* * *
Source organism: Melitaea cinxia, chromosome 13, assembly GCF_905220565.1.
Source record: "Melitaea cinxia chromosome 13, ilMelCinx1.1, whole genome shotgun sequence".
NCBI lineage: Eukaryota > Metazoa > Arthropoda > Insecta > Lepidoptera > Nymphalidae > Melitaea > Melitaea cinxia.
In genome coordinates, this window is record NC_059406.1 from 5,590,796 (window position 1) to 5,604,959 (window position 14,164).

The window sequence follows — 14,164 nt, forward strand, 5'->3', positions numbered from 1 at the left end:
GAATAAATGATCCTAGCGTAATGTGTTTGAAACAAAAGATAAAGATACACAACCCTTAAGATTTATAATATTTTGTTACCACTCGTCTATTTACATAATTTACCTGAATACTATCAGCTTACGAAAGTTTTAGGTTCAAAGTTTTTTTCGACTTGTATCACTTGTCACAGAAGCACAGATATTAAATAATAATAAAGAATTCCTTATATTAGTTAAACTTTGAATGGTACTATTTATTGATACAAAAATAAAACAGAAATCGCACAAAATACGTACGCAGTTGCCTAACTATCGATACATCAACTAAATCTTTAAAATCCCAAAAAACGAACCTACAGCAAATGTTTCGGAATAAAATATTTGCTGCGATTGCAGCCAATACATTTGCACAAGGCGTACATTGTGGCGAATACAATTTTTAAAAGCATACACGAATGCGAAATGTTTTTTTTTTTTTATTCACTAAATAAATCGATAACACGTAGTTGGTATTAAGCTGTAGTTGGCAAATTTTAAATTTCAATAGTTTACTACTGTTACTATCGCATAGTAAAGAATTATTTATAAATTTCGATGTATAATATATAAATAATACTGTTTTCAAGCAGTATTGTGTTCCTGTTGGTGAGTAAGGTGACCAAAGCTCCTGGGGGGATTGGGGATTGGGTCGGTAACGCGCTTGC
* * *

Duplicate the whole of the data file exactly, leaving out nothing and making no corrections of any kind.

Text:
Source organism: Melitaea cinxia, chromosome 13, assembly GCF_905220565.1.
Source record: "Melitaea cinxia chromosome 13, ilMelCinx1.1, whole genome shotgun sequence".
NCBI lineage: Eukaryota > Metazoa > Arthropoda > Insecta > Lepidoptera > Nymphalidae > Melitaea > Melitaea cinxia.
In genome coordinates, this window is record NC_059406.1 from 5,590,796 (window position 1) to 5,604,959 (window position 14,164).

The window sequence follows — 14,164 nt, forward strand, 5'->3', positions numbered from 1 at the left end:
GAATAAATGATCCTAGCGTAATGTGTTTGAAACAAAAGATAAAGATACACAACCCTTAAGATTTATAATATTTTGTTACCACTCGTCTATTTACATAATTTACCTGAATACTATCAGCTTACGAAAGTTTTAGGTTCAAAGTTTTTTTCGACTTGTATCACTTGTCACAGAAGCACAGATATTAAATAATAATAAAGAATTCCTTATATTAGTTAAACTTTGAATGGTACTATTTATTGATACAAAAATAAAACAGAAATCGCACAAAATACGTACGCAGTTGCCTAACTATCGATACATCAACTAAATCTTTAAAATCCCAAAAAACGAACCTACAGCAAATGTTTCGGAATAAAATATTTGCTGCGATTGCAGCCAATACATTTGCACAAGGCGTACATTGTGGCGAATACAATTTTTAAAAGCATACACGAATGCGAAATGTTTTTTTTTTTTTATTCACTAAATAAATCGATAACACGTAGTTGGTATTAAGCTGTAGTTGGCAAATTTTAAATTTCAATAGTTTACTACTGTTACTATCGCATAGTAAAGAATTATTTATAAATTTCGATGTATAATATATAAATAATACTGTTTTCAAGCAGTATTGTGTTCCTGTTGGTGAGTAAGGTGACCAAAGCTCCTGGGGGGATTGGGGATTGGGTCGGTAACGCGCTTGC